Recovery following relief of unilateral ureteral obstruction in the neonatal rat.
BACKGROUND: Obstructive nephropathy is a primary cause of renal insufficiency in infants and children. This study was designed to distinguish the reversible and irreversible cellular consequences of temporary unilateral ureteral obstruction (UUO) on the developing kidney. METHODS: Rats were subjected to UUO or sham operation in the first 48 hours of life, and the obstruction was removed five days later (or was left in place). Kidneys were removed for study 14 or 28 days later. In additional groups, kidneys were removed at the end of five days of obstruction. Immunoreactive distribution of renin was determined in arterioles, and the distribution of epidermal growth factor, transforming growth factor-beta1, clusterin, vimentin, and alpha-smooth muscle actin was determined in tubules and/or interstitium. The number of glomeruli, glomerular maturation, tubular atrophy, and interstitial collagen deposition was determined by morphometry. Renal cellular proliferation and apoptosis were measured by proliferating cell nuclear antigen and the TdT uridine-nick-end-label technique, respectively. The glomerular filtration rate was measured by inulin clearance. RESULTS: Renal microvascular renin maintained a fetal distribution with persistent UUO; this was partially reversed by the relief of obstruction. Although glomerular maturation was also delayed and glomerular volume was reduced by UUO, the relief of obstruction prevented the reduction in glomerular volume. Although relief of obstruction did not reverse a 40% reduction in the number of nephrons, the glomerular filtration rate of the postobstructed kidney was normal. The relief of obstruction did not improve tubular cell proliferation and only partially reduced apoptosis induced by UUO. This was associated with a persistent reduction in the tubular epidermal growth factor. In addition, the relief of obstruction reduced but did not normalize tubular expression of transforming growth factor-beta1, clusterin, and vimentin, all of which are evidence of persistent tubular injury. The relief of obstruction significantly reduced interstitial fibrosis and expression of alpha-smooth muscle actin by interstitial fibroblasts, but not to normal levels. CONCLUSIONS: The relief of obstruction in the neonatal rat attenuates, but does not reverse, renal vascular, glomerular, tubular, and interstitial injury resulting from five days of UUO. Hyperfiltration by remaining nephrons and residual tubulointerstitial injury in the postobstructed kidney are likely to lead to deterioration of renal function later in life. (+info)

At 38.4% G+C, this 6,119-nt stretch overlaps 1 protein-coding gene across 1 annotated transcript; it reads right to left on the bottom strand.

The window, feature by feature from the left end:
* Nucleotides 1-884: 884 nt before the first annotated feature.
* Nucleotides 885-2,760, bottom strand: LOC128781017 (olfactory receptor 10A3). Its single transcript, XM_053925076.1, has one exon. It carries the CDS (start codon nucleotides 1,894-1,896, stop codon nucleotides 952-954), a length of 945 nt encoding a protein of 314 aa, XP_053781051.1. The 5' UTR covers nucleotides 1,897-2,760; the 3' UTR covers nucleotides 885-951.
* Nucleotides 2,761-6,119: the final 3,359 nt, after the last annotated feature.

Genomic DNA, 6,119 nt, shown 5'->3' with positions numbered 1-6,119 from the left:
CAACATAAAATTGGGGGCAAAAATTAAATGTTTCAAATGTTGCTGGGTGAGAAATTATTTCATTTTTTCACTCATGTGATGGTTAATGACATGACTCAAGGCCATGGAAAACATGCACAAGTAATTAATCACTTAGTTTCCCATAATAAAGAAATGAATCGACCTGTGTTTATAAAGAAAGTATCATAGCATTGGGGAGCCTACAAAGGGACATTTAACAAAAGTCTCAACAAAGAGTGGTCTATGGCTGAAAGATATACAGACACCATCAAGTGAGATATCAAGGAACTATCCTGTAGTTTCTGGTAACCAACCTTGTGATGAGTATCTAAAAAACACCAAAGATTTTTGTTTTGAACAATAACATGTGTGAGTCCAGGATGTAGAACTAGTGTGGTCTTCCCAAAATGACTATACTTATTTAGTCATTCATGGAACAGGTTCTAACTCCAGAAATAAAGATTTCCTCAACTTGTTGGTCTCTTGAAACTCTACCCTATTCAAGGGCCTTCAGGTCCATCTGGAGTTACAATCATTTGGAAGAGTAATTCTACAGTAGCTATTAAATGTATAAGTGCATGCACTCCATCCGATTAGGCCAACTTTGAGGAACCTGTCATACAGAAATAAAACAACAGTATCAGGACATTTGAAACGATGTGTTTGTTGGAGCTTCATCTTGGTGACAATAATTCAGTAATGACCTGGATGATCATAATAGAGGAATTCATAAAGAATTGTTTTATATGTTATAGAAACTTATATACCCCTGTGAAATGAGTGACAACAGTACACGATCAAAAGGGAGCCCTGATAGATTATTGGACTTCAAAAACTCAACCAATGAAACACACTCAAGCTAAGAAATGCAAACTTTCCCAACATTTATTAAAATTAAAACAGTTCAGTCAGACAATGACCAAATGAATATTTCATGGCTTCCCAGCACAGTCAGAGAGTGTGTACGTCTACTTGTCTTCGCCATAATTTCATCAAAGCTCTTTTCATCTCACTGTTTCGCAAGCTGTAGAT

Ca2+ regulation of interactions between endoplasmic reticulum chaperones.
Casade Blue (CB), a fluorescent dye, was used to investigate the dynamics of interactions between endoplasmic reticulum (ER) lumenal chaperones including calreticulin, protein disulfide isomerase (PDI), and ERp57. PDI and ERp57 were labeled with CB, and subsequently, we show that the fluorescence intensity of the CB-conjugated proteins changes upon exposure to microenvironments of a different polarity. CD analysis of the purified proteins revealed that changes in the fluorescence intensity of CB-ERp57 and CB-PDI correspond to conformational changes in the proteins. Using this technique we demonstrate that PDI interacts with calreticulin at low Ca2+ concentration (below 100 microM), whereas the protein complex dissociates at >400 microM Ca2+. These are the Ca2+ concentrations reminiscent of Ca2+ levels found in empty or full ER Ca2+ stores. The N-domain of calreticulin interacts with PDI, but Ca2+ binding to the C-domain of the protein is responsible for Ca2+ sensitivity of the interaction. ERp57 also interacts with calreticulin through the N-domain of the protein. Initial interaction between these proteins is Ca2+-independent, but it is modulated by Ca2+ binding to the C-domain of calreticulin. We conclude that changes in ER lumenal Ca2+ concentration may be responsible for the regulation of protein-protein interactions. Calreticulin may play a role of Ca2+ "sensor" for ER chaperones via regulation of Ca2+-dependent formation and maintenance of structural and functional complexes between different proteins involved in a variety of steps during protein synthesis, folding, and post-translational modification. (+info)